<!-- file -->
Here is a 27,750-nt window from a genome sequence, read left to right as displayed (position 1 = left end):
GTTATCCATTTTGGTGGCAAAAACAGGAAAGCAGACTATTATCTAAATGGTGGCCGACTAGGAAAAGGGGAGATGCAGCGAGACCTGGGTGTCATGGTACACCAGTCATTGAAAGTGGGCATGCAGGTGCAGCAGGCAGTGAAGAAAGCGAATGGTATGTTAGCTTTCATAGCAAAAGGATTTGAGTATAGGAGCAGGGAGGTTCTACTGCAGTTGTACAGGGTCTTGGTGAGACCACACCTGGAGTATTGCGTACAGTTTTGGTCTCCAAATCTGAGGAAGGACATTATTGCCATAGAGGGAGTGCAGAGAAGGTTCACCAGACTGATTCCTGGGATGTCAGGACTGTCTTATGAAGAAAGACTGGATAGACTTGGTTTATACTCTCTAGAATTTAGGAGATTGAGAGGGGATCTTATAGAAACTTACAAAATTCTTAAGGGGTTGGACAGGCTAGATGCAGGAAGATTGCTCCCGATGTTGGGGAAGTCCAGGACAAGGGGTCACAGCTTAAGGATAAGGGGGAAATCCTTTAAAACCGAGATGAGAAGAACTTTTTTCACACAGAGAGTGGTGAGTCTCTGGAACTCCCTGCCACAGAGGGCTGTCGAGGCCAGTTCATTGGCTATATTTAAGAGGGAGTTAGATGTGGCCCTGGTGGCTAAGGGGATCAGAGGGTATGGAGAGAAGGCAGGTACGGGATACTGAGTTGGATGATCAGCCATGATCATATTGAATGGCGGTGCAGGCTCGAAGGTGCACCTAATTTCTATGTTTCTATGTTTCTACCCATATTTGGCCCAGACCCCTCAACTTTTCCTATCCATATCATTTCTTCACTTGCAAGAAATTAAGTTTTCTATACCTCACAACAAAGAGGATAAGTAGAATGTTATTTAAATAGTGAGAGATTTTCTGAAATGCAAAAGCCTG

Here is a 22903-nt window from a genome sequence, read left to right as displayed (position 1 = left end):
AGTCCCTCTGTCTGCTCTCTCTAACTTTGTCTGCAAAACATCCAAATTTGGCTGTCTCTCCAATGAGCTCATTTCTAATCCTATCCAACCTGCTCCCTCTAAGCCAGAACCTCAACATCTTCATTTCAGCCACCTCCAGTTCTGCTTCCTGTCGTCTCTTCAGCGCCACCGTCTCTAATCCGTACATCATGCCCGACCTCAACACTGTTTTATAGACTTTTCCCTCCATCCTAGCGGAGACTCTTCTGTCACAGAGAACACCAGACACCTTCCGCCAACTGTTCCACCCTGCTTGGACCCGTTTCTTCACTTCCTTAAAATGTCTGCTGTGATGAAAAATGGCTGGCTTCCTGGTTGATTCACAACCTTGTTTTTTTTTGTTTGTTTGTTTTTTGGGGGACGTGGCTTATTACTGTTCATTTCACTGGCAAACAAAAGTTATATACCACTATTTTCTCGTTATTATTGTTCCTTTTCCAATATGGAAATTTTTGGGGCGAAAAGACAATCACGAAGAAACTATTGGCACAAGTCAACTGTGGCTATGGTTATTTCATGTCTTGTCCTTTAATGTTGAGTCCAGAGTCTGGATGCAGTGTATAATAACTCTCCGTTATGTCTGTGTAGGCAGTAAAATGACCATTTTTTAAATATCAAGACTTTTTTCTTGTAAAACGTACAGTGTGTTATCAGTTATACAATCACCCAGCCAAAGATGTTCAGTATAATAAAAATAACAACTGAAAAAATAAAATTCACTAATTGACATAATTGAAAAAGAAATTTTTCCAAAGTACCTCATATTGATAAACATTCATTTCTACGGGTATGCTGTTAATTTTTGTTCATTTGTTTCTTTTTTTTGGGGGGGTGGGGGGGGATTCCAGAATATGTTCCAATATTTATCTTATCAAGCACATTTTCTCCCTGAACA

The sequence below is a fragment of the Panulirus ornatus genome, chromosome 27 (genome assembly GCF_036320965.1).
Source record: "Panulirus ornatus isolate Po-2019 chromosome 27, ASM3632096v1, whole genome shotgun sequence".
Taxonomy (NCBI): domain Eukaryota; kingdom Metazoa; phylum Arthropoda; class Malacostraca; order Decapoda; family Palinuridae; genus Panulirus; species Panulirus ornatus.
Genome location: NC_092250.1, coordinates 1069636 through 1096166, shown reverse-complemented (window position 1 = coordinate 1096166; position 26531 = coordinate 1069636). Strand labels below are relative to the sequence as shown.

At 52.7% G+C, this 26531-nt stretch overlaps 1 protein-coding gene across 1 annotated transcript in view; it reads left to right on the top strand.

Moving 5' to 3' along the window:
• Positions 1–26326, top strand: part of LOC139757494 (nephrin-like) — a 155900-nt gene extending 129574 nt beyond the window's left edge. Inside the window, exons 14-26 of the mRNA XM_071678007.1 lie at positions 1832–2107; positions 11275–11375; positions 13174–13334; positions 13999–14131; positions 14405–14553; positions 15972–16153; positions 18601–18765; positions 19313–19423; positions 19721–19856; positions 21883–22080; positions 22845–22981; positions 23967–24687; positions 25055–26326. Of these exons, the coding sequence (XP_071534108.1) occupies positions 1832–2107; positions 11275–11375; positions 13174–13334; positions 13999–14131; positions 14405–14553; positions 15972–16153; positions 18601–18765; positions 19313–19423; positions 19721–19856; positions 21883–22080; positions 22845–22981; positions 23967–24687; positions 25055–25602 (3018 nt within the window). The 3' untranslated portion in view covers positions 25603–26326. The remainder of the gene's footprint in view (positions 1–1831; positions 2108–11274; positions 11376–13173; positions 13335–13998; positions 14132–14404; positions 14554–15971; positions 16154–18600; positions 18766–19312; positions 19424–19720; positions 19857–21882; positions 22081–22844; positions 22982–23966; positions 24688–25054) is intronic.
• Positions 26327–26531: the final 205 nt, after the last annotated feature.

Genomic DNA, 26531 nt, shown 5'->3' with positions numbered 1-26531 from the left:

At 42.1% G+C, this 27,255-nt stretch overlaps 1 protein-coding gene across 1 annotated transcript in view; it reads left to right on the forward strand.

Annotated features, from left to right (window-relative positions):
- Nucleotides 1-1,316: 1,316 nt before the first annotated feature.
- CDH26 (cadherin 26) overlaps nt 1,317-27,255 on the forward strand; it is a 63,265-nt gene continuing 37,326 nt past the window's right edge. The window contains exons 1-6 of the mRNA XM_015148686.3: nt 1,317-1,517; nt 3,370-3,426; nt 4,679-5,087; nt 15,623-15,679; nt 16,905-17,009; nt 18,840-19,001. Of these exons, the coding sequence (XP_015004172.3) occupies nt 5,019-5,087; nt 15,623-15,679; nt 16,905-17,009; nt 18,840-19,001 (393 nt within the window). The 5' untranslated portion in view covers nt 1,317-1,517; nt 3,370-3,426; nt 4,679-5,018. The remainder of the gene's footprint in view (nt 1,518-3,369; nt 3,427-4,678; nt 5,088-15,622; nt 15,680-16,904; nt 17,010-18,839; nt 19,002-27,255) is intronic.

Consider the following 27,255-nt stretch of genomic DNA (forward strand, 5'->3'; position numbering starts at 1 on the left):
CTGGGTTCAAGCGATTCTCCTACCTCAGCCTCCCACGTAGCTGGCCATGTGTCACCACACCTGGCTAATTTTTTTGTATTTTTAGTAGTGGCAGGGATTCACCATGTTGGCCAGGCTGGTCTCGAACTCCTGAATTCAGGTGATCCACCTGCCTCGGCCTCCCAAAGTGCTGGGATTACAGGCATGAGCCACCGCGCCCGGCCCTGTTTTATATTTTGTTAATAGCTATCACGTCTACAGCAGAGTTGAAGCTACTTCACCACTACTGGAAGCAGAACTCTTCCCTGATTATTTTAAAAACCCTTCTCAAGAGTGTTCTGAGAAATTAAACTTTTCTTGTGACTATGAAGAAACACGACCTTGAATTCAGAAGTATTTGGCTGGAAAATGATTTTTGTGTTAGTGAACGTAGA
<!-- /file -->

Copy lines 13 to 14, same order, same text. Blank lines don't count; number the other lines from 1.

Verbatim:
Genomic DNA, 26531 nt, shown 5'->3' with positions numbered 1-26531 from the left:

At 42.1% G+C, this 27,255-nt stretch overlaps 1 protein-coding gene across 1 annotated transcript in view; it reads left to right on the forward strand.